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Multi-national screens

Guest - Tuesday May 10, 2016 8:00

Emlie de Bruijn, Registrar at the National Trust, is a heritage professional who uncovers many of the hidden gems found throughout the vast Trust collection. He documents and posts his latest findings through his blog National Trust Treasure Hunt. Emile has agreed to let Royal Oak share his posts here, on AngloFiles for you, our members. Sign up for Emile’s emails on his blog to stay connected with the latest findings in the National Trust’s collection.

Enjoy below Emile’s recap of the study day he attended with the Peabody Essex Museum.

By Emile de Bruijn

web_double-image

L: The other half of the twelve-fold incised lacquer screen (NT 1139776), in a different room at Ham. ©National Trust/Christopher Warleigh-Lack. R: Six-fold incised lacquer screen decorated with scenes of Europeans hunting, seventeenth century (NT 1140102), one half of what was originally a twelve-fold screen, at Ham House. ©National Trust Images/John Hammond.

I have just returned from speaking at a stimulating study day at the Peabody Essex Museum in Salem, Massachusetts. As I mentioned earlier, I was talking about ‘Sino-Dutch’ interiors in late seventeenth-century England.

While I was there I also visited the Museum of Fine Arts (MFA) in Boston. I discovered that among the rich holdings of the MFA is a Chinese incised lacquer screen depicting Europeans out hunting. This reminded me of a screen with a similar subject at Ham House (separated in two parts, documented here and here), which had previously puzzled me.

Twelve-panel Chinese incised lacquer screen depicting Europeans in a landscape, about 1700, height 244 cm. Museum of Fine Arts, Boston, 1975.333, Keith McLeod Fund. © 2016 Museum of Fine Arts, Boston

This kind of depiction of westerners, with big noses, prominent moustaches and wide, pantaloon-style trousers, is known from Japanese screens, where the subject was called ‘namban’ or ‘southern barbarians’ – since the western ships arrived in japan from the south.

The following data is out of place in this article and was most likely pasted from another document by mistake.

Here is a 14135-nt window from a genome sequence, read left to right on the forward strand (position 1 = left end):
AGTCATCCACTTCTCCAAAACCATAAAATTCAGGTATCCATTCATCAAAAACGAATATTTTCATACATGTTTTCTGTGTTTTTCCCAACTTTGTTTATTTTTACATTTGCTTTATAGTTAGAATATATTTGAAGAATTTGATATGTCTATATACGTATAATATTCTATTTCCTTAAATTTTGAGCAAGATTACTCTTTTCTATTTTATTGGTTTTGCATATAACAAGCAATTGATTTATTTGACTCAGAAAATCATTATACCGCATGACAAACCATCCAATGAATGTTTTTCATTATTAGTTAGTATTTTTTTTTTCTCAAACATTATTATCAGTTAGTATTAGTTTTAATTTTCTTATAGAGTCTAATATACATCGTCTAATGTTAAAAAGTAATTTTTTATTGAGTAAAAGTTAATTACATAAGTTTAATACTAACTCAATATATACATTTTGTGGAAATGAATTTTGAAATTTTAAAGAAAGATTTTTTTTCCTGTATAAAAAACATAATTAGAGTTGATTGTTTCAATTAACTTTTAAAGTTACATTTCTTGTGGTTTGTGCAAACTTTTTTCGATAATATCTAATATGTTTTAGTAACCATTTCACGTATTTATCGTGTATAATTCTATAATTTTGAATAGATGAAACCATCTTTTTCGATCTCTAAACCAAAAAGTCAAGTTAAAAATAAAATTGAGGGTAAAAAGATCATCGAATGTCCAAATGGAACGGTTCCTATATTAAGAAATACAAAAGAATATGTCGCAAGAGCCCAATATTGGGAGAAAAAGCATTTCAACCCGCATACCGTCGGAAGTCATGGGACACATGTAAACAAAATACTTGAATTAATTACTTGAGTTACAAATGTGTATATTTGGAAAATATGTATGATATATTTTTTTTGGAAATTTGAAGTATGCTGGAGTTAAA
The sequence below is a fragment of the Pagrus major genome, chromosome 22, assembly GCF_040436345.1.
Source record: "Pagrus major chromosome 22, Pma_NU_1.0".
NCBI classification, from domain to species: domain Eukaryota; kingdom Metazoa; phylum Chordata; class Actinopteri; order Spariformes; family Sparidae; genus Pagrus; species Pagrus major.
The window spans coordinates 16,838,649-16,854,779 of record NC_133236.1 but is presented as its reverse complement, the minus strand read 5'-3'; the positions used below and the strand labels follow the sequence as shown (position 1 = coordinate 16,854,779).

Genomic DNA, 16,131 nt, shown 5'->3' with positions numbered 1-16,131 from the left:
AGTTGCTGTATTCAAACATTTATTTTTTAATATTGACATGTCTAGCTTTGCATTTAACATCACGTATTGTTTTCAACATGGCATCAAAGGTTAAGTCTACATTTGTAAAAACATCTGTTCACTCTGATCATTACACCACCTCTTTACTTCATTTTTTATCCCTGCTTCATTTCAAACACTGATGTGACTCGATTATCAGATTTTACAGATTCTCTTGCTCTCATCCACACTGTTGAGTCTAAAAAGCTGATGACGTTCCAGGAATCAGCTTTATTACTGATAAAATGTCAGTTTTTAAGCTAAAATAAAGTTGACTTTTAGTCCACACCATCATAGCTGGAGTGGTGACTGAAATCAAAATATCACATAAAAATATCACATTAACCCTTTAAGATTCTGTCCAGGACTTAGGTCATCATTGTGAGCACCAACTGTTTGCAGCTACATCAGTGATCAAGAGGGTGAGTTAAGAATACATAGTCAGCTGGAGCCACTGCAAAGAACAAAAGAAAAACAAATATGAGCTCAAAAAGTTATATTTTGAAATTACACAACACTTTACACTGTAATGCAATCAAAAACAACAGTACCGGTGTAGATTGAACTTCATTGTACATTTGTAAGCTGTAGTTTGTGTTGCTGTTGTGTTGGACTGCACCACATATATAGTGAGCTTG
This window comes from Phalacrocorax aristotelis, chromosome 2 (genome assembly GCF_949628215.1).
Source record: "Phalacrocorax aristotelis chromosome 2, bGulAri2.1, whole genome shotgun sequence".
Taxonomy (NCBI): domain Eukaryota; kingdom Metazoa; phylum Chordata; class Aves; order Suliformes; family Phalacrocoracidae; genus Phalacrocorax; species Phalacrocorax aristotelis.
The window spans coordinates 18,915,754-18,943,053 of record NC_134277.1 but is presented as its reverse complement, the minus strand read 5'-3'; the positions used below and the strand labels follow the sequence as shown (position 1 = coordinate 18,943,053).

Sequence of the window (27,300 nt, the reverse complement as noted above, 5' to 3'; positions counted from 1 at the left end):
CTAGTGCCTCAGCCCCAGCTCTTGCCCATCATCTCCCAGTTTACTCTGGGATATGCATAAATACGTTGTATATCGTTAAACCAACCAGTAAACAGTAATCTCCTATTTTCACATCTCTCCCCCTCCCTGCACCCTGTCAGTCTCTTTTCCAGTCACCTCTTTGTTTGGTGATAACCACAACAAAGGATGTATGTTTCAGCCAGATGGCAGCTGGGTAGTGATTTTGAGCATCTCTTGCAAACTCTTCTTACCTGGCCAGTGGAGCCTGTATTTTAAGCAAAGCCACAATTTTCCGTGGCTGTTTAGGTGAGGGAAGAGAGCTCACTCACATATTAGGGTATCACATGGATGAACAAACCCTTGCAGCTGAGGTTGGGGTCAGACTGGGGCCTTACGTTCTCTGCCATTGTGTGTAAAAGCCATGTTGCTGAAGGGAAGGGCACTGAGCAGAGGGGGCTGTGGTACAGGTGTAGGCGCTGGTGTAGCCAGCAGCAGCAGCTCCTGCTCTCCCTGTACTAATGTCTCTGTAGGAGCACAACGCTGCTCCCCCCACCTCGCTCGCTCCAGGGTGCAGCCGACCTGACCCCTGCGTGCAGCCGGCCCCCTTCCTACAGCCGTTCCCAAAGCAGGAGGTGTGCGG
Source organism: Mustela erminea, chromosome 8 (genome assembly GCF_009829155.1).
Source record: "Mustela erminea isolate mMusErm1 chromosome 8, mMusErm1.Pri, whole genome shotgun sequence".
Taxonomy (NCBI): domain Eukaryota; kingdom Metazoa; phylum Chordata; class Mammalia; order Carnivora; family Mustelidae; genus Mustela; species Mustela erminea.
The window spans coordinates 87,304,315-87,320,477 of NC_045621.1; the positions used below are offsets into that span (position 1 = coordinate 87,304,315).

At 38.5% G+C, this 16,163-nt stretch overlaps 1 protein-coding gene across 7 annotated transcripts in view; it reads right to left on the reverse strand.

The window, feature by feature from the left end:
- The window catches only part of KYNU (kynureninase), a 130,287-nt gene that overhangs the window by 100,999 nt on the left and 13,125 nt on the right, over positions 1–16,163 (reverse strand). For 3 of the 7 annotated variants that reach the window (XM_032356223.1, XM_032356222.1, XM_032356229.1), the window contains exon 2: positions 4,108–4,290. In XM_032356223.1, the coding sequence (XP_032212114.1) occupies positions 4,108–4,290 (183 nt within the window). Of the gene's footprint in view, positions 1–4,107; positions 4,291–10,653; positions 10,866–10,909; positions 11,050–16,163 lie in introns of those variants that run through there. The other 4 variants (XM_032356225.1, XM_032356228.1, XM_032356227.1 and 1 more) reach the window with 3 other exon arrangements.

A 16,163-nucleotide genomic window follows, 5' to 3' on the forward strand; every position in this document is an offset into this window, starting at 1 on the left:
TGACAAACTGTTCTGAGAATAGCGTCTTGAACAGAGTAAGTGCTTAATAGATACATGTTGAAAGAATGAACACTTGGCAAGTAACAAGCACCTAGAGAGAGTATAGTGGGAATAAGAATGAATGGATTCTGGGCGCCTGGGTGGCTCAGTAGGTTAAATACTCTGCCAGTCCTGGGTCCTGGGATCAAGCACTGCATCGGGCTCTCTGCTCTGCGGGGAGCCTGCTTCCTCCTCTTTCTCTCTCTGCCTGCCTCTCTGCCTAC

The Japanese were clearly fascinated by these exotic foreigners. But here this subject and style of depiction has been transposed to incised or kuan cai lacquer, which as far as we know was only made in China.

Detail from the Chinese incised lacquer screen depicting Europeans in a landscape. Museum of Fine Arts, Boston, 1975.333, Keith McLeod Fund. © 2016 Museum of Fine Arts, Boston

Detail from the Chinese incised lacquer screen depicting Europeans in a landscape. Museum of Fine Arts, Boston, 1975.333, Keith McLeod Fund. © 2016 Museum of Fine Arts, Boston

So what was going on here? In their Arts of China handbook the MFA curators suggest that this type of screen was made in China, to be exported to Japan and to be sold there to the Dutch merchants based in Nagasaki.

That certainly sounds plausible, but I wonder whether there could also have been a market in China itself for screens decorated with quaint barbarians – a kind of chinoiserie in reverse? Either way, it is great to discover that the Ham screen is not an odd one-off but seems to have been part of a particular genre.